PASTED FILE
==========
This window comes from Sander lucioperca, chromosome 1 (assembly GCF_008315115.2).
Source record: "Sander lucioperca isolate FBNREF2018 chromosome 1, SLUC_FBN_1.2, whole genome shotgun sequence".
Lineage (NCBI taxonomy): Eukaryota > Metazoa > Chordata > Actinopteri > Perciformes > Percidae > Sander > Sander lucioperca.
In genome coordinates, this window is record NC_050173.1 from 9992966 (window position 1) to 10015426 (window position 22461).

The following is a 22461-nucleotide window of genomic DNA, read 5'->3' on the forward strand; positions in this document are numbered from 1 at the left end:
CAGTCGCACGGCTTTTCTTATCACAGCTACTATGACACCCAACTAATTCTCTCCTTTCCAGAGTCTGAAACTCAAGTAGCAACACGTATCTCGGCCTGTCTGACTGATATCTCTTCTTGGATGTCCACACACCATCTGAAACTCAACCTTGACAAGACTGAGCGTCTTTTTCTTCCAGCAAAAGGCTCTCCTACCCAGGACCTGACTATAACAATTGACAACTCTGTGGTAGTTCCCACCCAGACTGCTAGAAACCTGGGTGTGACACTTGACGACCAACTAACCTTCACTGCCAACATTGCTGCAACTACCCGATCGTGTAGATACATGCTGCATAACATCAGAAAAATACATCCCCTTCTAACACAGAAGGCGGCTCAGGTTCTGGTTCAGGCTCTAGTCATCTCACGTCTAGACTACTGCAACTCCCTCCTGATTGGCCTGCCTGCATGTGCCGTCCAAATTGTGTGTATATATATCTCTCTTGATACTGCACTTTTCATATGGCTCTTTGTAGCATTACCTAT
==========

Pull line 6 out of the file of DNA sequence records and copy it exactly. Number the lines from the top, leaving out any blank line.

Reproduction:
CAGTCGCACGGCTTTTCTTATCACAGCTACTATGACACCCAACTAATTCTCTCCTTTCCAGAGTCTGAAACTCAAGTAGCAACACGTATCTCGGCCTGTCTGACTGATATCTCTTCTTGGATGTCCACACACCATCTGAAACTCAACCTTGACAAGACTGAGCGTCTTTTTCTTCCAGCAAAAGGCTCTCCTACCCAGGACCTGACTATAACAATTGACAACTCTGTGGTAGTTCCCACCCAGACTGCTAGAAACCTGGGTGTGACACTTGACGACCAACTAACCTTCACTGCCAACATTGCTGCAACTACCCGATCGTGTAGATACATGCTGCATAACATCAGAAAAATACATCCCCTTCTAACACAGAAGGCGGCTCAGGTTCTGGTTCAGGCTCTAGTCATCTCACGTCTAGACTACTGCAACTCCCTCCTGATTGGCCTGCCTGCATGTGCCGTCCAAATTGTGTGTATATATATCTCTCTTGATACTGCACTTTTCATATGGCTCTTTGTAGCATTACCTAT